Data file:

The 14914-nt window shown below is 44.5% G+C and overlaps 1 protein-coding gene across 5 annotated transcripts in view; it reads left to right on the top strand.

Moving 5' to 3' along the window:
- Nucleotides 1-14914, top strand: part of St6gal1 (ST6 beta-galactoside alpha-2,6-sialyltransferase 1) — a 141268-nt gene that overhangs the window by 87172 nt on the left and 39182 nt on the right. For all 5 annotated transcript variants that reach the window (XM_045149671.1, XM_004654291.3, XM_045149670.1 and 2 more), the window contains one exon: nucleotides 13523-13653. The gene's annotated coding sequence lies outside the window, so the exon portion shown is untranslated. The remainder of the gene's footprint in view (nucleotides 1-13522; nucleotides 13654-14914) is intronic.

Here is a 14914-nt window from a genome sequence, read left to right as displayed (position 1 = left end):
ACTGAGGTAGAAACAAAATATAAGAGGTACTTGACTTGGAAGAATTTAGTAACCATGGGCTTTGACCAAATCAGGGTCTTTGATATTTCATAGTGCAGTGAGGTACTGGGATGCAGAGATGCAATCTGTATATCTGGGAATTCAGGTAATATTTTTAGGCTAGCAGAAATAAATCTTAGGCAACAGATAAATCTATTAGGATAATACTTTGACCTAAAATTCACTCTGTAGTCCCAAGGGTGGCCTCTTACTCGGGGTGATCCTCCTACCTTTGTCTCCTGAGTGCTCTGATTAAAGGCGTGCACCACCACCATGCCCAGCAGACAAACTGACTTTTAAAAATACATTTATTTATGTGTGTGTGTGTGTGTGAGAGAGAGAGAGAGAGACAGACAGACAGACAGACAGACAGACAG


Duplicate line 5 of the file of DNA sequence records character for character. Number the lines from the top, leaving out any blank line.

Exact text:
ACTGAGGTAGAAACAAAATATAAGAGGTACTTGACTTGGAAGAATTTAGTAACCATGGGCTTTGACCAAATCAGGGTCTTTGATATTTCATAGTGCAGTGAGGTACTGGGATGCAGAGATGCAATCTGTATATCTGGGAATTCAGGTAATATTTTTAGGCTAGCAGAAATAAATCTTAGGCAACAGATAAATCTATTAGGATAATACTTTGACCTAAAATTCACTCTGTAGTCCCAAGGGTGGCCTCTTACTCGGGGTGATCCTCCTACCTTTGTCTCCTGAGTGCTCTGATTAAAGGCGTGCACCACCACCATGCCCAGCAGACAAACTGACTTTTAAAAATACATTTATTTATGTGTGTGTGTGTGTGTGAGAGAGAGAGAGAGAGACAGACAGACAGACAGACAGACAGACAG